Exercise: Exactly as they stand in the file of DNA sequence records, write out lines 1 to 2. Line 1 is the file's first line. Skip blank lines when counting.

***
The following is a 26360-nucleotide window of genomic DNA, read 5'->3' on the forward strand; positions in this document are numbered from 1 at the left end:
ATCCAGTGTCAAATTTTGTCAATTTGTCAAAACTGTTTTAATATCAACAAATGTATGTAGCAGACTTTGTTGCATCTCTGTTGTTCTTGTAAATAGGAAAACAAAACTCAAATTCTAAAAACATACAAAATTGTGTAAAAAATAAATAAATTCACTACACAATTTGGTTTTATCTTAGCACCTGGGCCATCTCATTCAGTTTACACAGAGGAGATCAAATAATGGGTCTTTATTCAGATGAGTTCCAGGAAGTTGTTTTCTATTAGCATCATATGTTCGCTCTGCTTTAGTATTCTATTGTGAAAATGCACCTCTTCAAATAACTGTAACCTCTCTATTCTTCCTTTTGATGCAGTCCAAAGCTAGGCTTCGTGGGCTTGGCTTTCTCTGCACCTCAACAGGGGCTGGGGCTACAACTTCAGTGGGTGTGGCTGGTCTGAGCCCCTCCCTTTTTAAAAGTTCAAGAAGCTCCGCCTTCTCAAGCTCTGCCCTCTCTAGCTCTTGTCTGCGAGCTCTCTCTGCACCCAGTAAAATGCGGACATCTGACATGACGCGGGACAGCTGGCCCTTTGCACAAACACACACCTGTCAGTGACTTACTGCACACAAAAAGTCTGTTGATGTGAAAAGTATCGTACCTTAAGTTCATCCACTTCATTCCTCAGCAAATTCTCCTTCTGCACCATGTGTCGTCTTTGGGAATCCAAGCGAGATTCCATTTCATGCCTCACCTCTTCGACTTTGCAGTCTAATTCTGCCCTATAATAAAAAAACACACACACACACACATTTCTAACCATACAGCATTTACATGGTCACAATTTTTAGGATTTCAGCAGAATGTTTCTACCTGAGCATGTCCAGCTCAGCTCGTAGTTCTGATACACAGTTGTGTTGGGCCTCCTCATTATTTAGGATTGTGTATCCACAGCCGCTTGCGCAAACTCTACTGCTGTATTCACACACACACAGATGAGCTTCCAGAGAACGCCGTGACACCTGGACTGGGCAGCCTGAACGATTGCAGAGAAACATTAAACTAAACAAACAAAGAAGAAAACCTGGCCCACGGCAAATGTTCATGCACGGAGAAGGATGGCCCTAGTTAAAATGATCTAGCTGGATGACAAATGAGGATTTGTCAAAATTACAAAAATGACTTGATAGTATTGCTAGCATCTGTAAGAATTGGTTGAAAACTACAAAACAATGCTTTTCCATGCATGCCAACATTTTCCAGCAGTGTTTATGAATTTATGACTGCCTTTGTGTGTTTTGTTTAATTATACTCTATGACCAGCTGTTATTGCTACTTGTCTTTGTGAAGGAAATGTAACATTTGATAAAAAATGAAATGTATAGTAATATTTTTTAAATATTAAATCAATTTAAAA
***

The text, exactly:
The following is a 26360-nucleotide window of genomic DNA, read 5'->3' on the forward strand; positions in this document are numbered from 1 at the left end:
ATCCAGTGTCAAATTTTGTCAATTTGTCAAAACTGTTTTAATATCAACAAATGTATGTAGCAGACTTTGTTGCATCTCTGTTGTTCTTGTAAATAGGAAAACAAAACTCAAATTCTAAAAACATACAAAATTGTGTAAAAAATAAATAAATTCACTACACAATTTGGTTTTATCTTAGCACCTGGGCCATCTCATTCAGTTTACACAGAGGAGATCAAATAATGGGTCTTTATTCAGATGAGTTCCAGGAAGTTGTTTTCTATTAGCATCATATGTTCGCTCTGCTTTAGTATTCTATTGTGAAAATGCACCTCTTCAAATAACTGTAACCTCTCTATTCTTCCTTTTGATGCAGTCCAAAGCTAGGCTTCGTGGGCTTGGCTTTCTCTGCACCTCAACAGGGGCTGGGGCTACAACTTCAGTGGGTGTGGCTGGTCTGAGCCCCTCCCTTTTTAAAAGTTCAAGAAGCTCCGCCTTCTCAAGCTCTGCCCTCTCTAGCTCTTGTCTGCGAGCTCTCTCTGCACCCAGTAAAATGCGGACATCTGACATGACGCGGGACAGCTGGCCCTTTGCACAAACACACACCTGTCAGTGACTTACTGCACACAAAAAGTCTGTTGATGTGAAAAGTATCGTACCTTAAGTTCATCCACTTCATTCCTCAGCAAATTCTCCTTCTGCACCATGTGTCGTCTTTGGGAATCCAAGCGAGATTCCATTTCATGCCTCACCTCTTCGACTTTGCAGTCTAATTCTGCCCTATAATAAAAAAACACACACACACACACATTTCTAACCATACAGCATTTACATGGTCACAATTTTTAGGATTTCAGCAGAATGTTTCTACCTGAGCATGTCCAGCTCAGCTCGTAGTTCTGATACACAGTTGTGTTGGGCCTCCTCATTATTTAGGATTGTGTATCCACAGCCGCTTGCGCAAACTCTACTGCTGTATTCACACACACACAGATGAGCTTCCAGAGAACGCCGTGACACCTGGACTGGGCAGCCTGAACGATTGCAGAGAAACATTAAACTAAACAAACAAAGAAGAAAACCTGGCCCACGGCAAATGTTCATGCACGGAGAAGGATGGCCCTAGTTAAAATGATCTAGCTGGATGACAAATGAGGATTTGTCAAAATTACAAAAATGACTTGATAGTATTGCTAGCATCTGTAAGAATTGGTTGAAAACTACAAAACAATGCTTTTCCATGCATGCCAACATTTTCCAGCAGTGTTTATGAATTTATGACTGCCTTTGTGTGTTTTGTTTAATTATACTCTATGACCAGCTGTTATTGCTACTTGTCTTTGTGAAGGAAATGTAACATTTGATAAAAAATGAAATGTATAGTAATATTTTTTAAATATTAAATCAATTTAAAA